There’s no plan for a regular home handyman column here, but I notice many people going about heat wave management the wrong way, so here’s what you need to know. First, what you can do quickly, and without air conditioning, which is a lot if you’re smart.
(1) Keep the sun out! Windows facing south to west need shading. Exterior awnings, a wonderful old technology that comes in cheerful striped colors, are the best thing for this; second choice is Venetian blinds, which can stop the sun and allow ventilation; third is a plain white window shade. The awning is best because it interrupts all the radiation outside the house instead of letting it in through the window and then reflecting only some of it back out. (Actually, a tree is best, but the twenty-year installation period puts it in a category by itself.)
These devices need management; if you don’t adjust the shades, you’re living in a greenhouse.
(2) Dump the hot air out of your house in the evening! This is done with a window fan installed in the top (preferably) of a window, in a room where you will mind the noise least, usually a guest room or the kitchen, running to blow out. If you can put it on the second floor, you will exhaust the hottest air in the house and convection helps you. (Don’t use a window facing your prevailing wind, though!) It is much more efficient at moving air through the house set to exhaust, and the incoming air in other rooms won’t stir up all the papers on your desk. We successfully used two of the $20 box fans you can find at the hardware store for my daughter’s LA apartment, mounted in a plywood panel, but you will probably be happier with something more expensive, like 3C614 or 4TM66 from Grainger. I use one 3500 cfm fan in a four bedroom house in Berkeley successfully.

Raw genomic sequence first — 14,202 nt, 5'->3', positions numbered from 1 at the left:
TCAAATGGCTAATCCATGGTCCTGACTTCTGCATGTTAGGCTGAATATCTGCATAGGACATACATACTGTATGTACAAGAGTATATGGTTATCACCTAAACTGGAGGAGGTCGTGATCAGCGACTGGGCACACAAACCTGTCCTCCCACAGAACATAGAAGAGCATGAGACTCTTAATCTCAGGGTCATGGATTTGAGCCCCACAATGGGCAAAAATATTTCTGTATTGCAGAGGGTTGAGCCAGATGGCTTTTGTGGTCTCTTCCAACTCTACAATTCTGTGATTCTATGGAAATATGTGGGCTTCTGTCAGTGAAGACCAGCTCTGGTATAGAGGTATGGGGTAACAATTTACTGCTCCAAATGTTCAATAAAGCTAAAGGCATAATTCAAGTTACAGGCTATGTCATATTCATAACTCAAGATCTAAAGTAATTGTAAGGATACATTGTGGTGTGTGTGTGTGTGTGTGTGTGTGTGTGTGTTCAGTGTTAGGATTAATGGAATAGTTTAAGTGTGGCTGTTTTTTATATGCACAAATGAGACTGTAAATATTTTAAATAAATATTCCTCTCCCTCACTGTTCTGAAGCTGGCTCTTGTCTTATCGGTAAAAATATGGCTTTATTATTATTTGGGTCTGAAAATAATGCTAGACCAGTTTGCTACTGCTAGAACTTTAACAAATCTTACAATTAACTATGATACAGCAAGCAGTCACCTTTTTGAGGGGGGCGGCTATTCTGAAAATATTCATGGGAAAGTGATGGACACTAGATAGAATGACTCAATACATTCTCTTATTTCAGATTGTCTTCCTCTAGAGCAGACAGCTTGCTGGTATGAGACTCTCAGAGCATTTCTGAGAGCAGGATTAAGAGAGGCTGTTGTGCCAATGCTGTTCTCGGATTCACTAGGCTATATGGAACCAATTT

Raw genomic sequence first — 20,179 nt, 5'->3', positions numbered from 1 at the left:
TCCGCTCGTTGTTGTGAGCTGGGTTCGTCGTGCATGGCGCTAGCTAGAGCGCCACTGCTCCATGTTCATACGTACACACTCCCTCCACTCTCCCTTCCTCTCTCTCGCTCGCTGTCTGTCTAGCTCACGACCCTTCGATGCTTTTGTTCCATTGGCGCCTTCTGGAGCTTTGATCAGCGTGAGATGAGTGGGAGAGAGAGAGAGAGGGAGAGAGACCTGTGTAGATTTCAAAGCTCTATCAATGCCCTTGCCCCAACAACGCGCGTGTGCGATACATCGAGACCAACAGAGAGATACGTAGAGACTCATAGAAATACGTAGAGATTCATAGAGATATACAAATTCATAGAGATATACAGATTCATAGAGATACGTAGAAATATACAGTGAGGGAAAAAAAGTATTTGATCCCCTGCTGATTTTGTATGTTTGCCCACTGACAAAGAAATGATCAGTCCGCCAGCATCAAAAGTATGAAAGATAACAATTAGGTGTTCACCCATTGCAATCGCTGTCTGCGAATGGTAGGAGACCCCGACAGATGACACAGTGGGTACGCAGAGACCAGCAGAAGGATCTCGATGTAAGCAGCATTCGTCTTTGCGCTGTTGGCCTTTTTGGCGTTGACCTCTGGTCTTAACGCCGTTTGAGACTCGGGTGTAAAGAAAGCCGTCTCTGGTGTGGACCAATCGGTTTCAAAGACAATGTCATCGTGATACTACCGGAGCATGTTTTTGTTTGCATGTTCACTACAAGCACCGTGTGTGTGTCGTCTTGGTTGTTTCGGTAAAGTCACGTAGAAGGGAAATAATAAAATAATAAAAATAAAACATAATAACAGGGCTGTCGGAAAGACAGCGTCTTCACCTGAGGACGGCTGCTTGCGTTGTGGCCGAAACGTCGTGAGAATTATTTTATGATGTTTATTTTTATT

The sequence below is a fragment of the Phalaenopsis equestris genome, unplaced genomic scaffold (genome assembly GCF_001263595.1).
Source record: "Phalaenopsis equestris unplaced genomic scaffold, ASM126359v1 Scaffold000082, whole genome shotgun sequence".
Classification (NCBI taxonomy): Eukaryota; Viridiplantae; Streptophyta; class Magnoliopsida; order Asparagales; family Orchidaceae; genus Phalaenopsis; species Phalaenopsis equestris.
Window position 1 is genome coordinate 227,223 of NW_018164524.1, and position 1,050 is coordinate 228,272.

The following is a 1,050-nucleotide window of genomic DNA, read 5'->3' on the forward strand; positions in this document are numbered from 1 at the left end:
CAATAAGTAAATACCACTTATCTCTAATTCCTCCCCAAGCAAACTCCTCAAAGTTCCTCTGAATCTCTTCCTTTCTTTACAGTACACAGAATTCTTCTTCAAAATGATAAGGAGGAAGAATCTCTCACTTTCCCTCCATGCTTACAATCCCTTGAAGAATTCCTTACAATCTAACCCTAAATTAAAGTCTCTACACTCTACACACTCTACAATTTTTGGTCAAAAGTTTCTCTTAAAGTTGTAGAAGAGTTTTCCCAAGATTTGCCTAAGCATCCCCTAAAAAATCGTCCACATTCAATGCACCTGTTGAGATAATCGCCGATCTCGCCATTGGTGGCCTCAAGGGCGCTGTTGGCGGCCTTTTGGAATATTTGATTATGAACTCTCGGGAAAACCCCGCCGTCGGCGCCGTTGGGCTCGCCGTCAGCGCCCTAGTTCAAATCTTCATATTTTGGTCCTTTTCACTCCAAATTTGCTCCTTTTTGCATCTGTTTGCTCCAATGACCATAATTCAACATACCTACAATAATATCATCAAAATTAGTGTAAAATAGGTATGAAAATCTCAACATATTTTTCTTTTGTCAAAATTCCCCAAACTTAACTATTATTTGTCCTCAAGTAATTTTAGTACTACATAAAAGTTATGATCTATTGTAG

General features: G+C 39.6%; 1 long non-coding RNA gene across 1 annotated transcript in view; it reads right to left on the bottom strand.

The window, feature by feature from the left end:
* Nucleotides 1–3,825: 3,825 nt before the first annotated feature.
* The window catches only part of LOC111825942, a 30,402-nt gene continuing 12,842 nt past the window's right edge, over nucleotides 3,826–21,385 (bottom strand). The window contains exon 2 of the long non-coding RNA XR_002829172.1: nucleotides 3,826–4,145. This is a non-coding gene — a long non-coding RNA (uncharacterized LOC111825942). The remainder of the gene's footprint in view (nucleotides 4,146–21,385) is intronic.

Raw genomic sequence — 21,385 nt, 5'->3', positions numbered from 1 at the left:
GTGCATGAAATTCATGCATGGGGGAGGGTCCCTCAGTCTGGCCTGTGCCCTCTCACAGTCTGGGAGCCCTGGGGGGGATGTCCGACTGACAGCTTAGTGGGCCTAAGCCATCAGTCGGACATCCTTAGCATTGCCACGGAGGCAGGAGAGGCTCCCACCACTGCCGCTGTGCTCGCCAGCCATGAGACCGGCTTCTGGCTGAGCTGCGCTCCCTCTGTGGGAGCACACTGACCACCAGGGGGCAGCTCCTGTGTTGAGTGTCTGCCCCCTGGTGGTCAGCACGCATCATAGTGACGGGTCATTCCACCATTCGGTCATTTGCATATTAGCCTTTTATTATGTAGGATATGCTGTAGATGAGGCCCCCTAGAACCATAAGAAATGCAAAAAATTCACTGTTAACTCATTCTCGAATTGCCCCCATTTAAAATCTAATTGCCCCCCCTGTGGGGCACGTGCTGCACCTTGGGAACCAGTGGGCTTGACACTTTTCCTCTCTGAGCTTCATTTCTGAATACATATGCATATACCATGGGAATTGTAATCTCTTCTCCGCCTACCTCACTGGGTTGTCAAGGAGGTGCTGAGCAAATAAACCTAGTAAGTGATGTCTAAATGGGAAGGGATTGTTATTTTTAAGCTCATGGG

Mounting this fan can require some tools and improvisation; you want it inside the window so the window can be opened and closed without removing it. You can’t just put it on a table pointing vaguely at an open window, but it doesn’t need to seal perfectly around the sides; the outgoing jet will actually induce some additional air flow around the edges by the Venturi effect. Remove the insect screen from this window, it greatly impedes the fan’s performance (the coarse grid that keeps fingers and the cat out is not a problem).
The fan needs to be managed as well. Turn it on in the late afternoon or evening, as soon as the outside temperature is below the inside. Partly open a window in each of the rooms you want to occupy, for example, the living room and bedroom (the total open area of these inlet windows should be about two to three times the area of the fan, . Each of these will generate a jet of nice cool air perpendicular to its opening (you cannot steer this jet by the direction you are sucking from) that’s nice to sit or sleep in front of. In the morning, turn it off, close the windows to keep out as much hot daytime air as possible, check the shades, turn off all the electrical devices you can, especially lighting, and go to work or the beach.